Reading a book called The medieval heritage of Elizabethan tragedy
(1936), by William Farnham, I noticed a description of a play that seemed to be modeled on the chess pieces, as in Echecs moralise
. Here is the paragraph, from Chapter 5, "The English Morality Play," pp. 181-182:
As it happens, the first extant English morality, a fragmentary play known as The Pride of Life (ca. 1400), has the coming of Death as its dominant theme. Though Death does not actually appear in the opening part of the drama, which is preserved to us, we know that he did appear in the complete drama, because a summary of the action is given in the prologue. At the opening of that action we find the King of Life living "in pride and likinge." In the sufficiency of his power he takes boasting delight. His faithful supporters and companions are his knights, Strength and Health, and his messenger, Mirth. He also has for Queen a beautiful lady. With her beauty the Queen unites wisdom, and she warns him that he must think upon his ending, must live well in order to die well, for Death will surely come to him. Death spares neither knight, nor kaiser, nor king. Let him leave pleasure, she pleads, and save his soul. He calls all this an old wives' tale. The Queen sends for the Bishop, who adds preaching to wifely petition. Bishops should preach in church, says the King; and he sends his messenger, Mirth, to proclaim that he dare fight with anyone, even Death. (At this point the fragment ends, and we must complete the story by means of the prologue.) Death in turn sends his messenger to the King of Life to say that he will come to try his might. Death does strive with the King of Life and deals him a deep death-wound. Then, when the King's soul leaves his body, it knows great sorrow and is caught by the fiends. but Our Lady will pray to her son for the soul's release.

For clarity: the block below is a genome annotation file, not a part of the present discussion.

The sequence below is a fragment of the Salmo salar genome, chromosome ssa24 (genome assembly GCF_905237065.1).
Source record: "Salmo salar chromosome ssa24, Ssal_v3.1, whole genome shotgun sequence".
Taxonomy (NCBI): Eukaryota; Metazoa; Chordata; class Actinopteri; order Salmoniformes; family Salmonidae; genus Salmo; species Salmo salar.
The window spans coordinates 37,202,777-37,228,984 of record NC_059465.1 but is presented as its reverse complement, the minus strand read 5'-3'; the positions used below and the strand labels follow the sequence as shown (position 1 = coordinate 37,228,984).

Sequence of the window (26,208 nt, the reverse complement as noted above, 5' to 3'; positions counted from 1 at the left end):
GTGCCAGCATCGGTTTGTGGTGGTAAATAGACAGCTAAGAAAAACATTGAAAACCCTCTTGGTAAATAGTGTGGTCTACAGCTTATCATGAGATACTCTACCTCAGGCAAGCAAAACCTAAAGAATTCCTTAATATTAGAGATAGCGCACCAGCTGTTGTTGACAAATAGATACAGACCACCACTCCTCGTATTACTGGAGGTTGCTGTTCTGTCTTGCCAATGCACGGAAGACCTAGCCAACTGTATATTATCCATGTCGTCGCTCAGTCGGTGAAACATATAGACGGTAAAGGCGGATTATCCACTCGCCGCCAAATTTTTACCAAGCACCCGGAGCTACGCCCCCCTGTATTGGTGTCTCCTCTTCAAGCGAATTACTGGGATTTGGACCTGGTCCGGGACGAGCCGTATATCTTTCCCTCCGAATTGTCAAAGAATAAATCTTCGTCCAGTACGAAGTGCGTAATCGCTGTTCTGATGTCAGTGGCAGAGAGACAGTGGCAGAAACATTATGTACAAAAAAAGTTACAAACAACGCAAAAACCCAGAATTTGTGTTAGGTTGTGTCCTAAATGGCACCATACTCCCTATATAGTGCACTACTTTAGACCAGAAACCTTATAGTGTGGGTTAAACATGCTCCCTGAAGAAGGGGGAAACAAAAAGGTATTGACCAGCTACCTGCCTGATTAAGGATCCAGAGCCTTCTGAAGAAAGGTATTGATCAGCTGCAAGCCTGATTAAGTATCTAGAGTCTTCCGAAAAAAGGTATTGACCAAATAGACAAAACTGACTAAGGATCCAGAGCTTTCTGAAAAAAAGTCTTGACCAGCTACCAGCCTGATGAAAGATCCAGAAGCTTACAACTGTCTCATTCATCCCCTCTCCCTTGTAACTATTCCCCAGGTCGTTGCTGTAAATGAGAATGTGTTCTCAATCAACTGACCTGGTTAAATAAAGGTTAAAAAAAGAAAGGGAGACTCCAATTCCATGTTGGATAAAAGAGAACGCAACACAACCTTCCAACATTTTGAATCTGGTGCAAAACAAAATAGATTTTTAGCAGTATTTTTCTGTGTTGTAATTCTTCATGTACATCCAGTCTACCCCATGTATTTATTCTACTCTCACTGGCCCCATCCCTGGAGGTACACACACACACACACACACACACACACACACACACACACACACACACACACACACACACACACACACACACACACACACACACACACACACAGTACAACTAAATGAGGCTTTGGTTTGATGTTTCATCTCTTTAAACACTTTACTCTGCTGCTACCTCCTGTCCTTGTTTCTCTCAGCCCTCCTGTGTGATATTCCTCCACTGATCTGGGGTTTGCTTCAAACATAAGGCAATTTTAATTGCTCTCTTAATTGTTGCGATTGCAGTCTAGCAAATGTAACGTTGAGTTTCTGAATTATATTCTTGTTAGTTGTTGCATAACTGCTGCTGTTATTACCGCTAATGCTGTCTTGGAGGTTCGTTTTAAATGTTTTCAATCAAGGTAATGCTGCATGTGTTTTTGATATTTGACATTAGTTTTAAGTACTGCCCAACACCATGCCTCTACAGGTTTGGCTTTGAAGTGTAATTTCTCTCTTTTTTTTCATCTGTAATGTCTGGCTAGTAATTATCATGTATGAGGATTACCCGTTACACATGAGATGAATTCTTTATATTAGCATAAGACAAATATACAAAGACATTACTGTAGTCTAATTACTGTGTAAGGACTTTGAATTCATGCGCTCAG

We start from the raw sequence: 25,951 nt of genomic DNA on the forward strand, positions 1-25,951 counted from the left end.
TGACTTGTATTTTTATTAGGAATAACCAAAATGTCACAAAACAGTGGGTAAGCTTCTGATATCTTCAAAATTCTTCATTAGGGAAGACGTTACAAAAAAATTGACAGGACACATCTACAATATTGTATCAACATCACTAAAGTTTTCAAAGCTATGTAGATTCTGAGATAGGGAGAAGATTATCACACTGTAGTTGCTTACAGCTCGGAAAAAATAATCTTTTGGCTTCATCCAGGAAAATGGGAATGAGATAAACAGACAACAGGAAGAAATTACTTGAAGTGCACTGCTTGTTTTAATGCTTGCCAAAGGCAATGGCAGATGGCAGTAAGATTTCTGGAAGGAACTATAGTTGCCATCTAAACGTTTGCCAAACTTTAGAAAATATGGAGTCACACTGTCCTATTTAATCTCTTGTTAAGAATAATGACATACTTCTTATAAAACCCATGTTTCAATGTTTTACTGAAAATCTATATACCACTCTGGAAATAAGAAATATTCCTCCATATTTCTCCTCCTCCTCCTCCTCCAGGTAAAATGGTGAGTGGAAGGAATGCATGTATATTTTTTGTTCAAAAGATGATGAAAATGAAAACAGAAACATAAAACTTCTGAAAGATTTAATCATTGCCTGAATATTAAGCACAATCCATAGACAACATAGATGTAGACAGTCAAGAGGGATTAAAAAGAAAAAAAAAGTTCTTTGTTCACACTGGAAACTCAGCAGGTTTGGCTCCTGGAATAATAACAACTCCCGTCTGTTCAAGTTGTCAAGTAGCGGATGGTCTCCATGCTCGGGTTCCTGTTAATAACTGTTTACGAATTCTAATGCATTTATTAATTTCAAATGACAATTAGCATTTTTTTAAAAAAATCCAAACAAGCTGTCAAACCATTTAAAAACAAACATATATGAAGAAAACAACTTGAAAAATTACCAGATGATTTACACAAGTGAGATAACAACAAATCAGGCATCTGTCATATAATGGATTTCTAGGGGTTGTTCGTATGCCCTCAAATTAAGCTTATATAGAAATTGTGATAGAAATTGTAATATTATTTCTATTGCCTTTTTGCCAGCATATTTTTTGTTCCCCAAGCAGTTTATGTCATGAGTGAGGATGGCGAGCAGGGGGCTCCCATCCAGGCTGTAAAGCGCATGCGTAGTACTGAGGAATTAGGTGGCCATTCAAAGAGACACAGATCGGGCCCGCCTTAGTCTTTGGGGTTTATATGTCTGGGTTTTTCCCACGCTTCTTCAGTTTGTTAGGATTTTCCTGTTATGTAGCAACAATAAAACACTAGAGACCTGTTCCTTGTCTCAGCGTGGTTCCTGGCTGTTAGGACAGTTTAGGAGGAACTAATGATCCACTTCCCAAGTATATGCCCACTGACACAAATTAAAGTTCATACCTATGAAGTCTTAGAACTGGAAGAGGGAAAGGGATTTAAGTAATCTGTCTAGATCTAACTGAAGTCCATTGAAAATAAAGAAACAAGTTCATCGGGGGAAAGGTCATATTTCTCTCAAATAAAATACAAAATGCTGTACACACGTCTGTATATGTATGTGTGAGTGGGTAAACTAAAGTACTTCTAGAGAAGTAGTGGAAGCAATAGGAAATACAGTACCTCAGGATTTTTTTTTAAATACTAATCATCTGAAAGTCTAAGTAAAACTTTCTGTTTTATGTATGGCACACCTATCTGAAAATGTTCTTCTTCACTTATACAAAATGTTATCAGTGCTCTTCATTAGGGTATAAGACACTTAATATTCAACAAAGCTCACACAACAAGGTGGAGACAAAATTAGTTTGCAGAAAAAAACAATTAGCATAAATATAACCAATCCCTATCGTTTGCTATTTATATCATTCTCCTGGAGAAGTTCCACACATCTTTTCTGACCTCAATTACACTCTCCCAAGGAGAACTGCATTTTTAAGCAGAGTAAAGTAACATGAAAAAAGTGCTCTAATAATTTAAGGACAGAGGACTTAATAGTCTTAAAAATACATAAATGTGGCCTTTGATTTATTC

It seems to me that the Bishop and Rook on the other color square from the King (presumably black) could be Death and his messenger, with the other Rook as Mirth. The other pieces are self-explanatory, except the Lady at the end, who is simply the Queen after the game is over. The Queen seems to be the weakest piece, but also the most enduring. I don't know what relation this story would have to actual chess at this time, probably not much else.